SCU finds women earn less in tourism
HOSPITALITY and tourism activities have a huge influence on the health of the North Coast economy but a Southern Cross University study suggests not all sectors are getting the benefit.
Associate Professor Michael Kortt of the School of Business and Tourism found female workers earn almost 10 per cent less than their male colleagues.
The study, published in Tourism Analysis, used data from a Household, Income and Labour Dynamics in Australia survey to estimate the gender wage gap for the sector.
“The principal findings suggest female tourism employees earn 8.5 per cent less and hospitality employees earn 7.5 per cent less than male counterparts,” Prof Kortt said.
“There are a number of possible reasons for this.
“Firstly, women may possess less human capital than male counterparts with education being a noteworthy factor.
“However, differences in the returns to education do not appear to be a compelling explanation.
“Secondly, women accumulate work experience at a slower rate because their participation in the labour force is traditionally interrupted by major life events like maternity leave and child rearing.”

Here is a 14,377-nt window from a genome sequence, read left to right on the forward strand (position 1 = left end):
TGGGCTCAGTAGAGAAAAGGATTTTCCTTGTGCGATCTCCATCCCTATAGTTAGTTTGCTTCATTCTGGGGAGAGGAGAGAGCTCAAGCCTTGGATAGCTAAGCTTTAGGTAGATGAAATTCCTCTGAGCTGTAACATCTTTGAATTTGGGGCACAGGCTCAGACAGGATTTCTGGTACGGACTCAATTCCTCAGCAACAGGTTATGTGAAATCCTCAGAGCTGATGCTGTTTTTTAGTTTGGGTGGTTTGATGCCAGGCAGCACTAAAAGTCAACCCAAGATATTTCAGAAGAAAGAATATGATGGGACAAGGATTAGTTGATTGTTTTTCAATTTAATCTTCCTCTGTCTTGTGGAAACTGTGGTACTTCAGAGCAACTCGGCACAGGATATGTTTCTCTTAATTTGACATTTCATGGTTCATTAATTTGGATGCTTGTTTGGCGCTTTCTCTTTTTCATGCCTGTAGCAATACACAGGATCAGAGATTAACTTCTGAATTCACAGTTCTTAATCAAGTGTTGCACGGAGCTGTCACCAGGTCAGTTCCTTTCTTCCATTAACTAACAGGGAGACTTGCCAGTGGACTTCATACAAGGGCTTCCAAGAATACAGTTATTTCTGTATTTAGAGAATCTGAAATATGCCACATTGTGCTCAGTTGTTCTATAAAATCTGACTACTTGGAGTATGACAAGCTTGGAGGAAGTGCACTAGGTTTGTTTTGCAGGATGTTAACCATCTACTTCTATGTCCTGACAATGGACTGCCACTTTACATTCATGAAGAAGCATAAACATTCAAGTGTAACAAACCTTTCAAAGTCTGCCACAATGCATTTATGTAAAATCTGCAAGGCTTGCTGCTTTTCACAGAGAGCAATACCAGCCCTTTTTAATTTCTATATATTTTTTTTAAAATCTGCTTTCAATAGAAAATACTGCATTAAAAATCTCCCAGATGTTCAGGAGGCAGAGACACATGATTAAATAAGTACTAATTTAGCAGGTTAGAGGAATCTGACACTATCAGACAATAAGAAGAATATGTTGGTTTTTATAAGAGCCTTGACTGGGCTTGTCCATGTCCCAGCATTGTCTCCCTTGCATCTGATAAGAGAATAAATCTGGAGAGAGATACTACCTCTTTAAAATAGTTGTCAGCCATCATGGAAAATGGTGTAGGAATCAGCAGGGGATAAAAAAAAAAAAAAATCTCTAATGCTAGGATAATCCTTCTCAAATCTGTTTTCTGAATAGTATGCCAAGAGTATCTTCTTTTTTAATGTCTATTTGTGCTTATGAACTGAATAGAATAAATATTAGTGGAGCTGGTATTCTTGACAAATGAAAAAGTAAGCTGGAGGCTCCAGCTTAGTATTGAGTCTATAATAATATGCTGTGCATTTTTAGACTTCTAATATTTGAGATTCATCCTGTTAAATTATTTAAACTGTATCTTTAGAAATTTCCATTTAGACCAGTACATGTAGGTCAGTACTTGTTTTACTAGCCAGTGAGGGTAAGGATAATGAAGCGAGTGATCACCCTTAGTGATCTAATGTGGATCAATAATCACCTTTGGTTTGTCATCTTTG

Controls for educational attainment and work experience were included in the study, in addition to an extensive range of demographic and social characteristics.
“Even after controlling for these factors our results indicate female employees still incur a wage penalty and may face discrimination in the tourism and hospitality labour market,” Prof Kortt said.
He called for efforts to be devoted to eliminating any remaining gender pay disparity.
He said the next step would be to look at particular jobs within the sector to see whether wage discrimination exists for specific roles.
UNDERPAID: Women who work in hospitality and tourism are paid less than their male counterparts.
SCU’s Associate Professor Michael Kortt from the School of Business and Tourism.